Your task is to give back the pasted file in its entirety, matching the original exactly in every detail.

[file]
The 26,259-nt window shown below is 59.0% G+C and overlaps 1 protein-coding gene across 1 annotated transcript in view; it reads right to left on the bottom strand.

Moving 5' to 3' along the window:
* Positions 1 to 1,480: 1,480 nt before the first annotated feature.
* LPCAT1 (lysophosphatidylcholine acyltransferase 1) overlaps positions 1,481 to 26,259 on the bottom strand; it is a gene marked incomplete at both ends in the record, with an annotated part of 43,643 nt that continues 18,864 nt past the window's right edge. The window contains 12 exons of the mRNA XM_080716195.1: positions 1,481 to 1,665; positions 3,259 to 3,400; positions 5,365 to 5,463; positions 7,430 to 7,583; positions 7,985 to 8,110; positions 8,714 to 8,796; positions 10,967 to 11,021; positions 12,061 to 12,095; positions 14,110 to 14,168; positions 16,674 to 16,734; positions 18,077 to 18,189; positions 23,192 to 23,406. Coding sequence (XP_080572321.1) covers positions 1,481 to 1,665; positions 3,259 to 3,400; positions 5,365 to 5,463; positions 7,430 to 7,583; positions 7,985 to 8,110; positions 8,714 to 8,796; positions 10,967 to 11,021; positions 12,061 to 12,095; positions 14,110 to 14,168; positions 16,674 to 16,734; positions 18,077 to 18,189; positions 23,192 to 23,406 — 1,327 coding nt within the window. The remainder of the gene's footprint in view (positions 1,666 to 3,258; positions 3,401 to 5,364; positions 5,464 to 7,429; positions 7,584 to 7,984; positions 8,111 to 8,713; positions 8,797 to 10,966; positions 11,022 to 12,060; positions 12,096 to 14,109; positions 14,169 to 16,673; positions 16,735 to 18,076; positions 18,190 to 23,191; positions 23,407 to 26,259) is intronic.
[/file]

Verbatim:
The 26,259-nt window shown below is 59.0% G+C and overlaps 1 protein-coding gene across 1 annotated transcript in view; it reads right to left on the bottom strand.

Moving 5' to 3' along the window:
* Positions 1 to 1,480: 1,480 nt before the first annotated feature.
* LPCAT1 (lysophosphatidylcholine acyltransferase 1) overlaps positions 1,481 to 26,259 on the bottom strand; it is a gene marked incomplete at both ends in the record, with an annotated part of 43,643 nt that continues 18,864 nt past the window's right edge. The window contains 12 exons of the mRNA XM_080716195.1: positions 1,481 to 1,665; positions 3,259 to 3,400; positions 5,365 to 5,463; positions 7,430 to 7,583; positions 7,985 to 8,110; positions 8,714 to 8,796; positions 10,967 to 11,021; positions 12,061 to 12,095; positions 14,110 to 14,168; positions 16,674 to 16,734; positions 18,077 to 18,189; positions 23,192 to 23,406. Coding sequence (XP_080572321.1) covers positions 1,481 to 1,665; positions 3,259 to 3,400; positions 5,365 to 5,463; positions 7,430 to 7,583; positions 7,985 to 8,110; positions 8,714 to 8,796; positions 10,967 to 11,021; positions 12,061 to 12,095; positions 14,110 to 14,168; positions 16,674 to 16,734; positions 18,077 to 18,189; positions 23,192 to 23,406 — 1,327 coding nt within the window. The remainder of the gene's footprint in view (positions 1,666 to 3,258; positions 3,401 to 5,364; positions 5,464 to 7,429; positions 7,584 to 7,984; positions 8,111 to 8,713; positions 8,797 to 10,966; positions 11,022 to 12,060; positions 12,096 to 14,109; positions 14,169 to 16,673; positions 16,735 to 18,076; positions 18,190 to 23,191; positions 23,407 to 26,259) is intronic.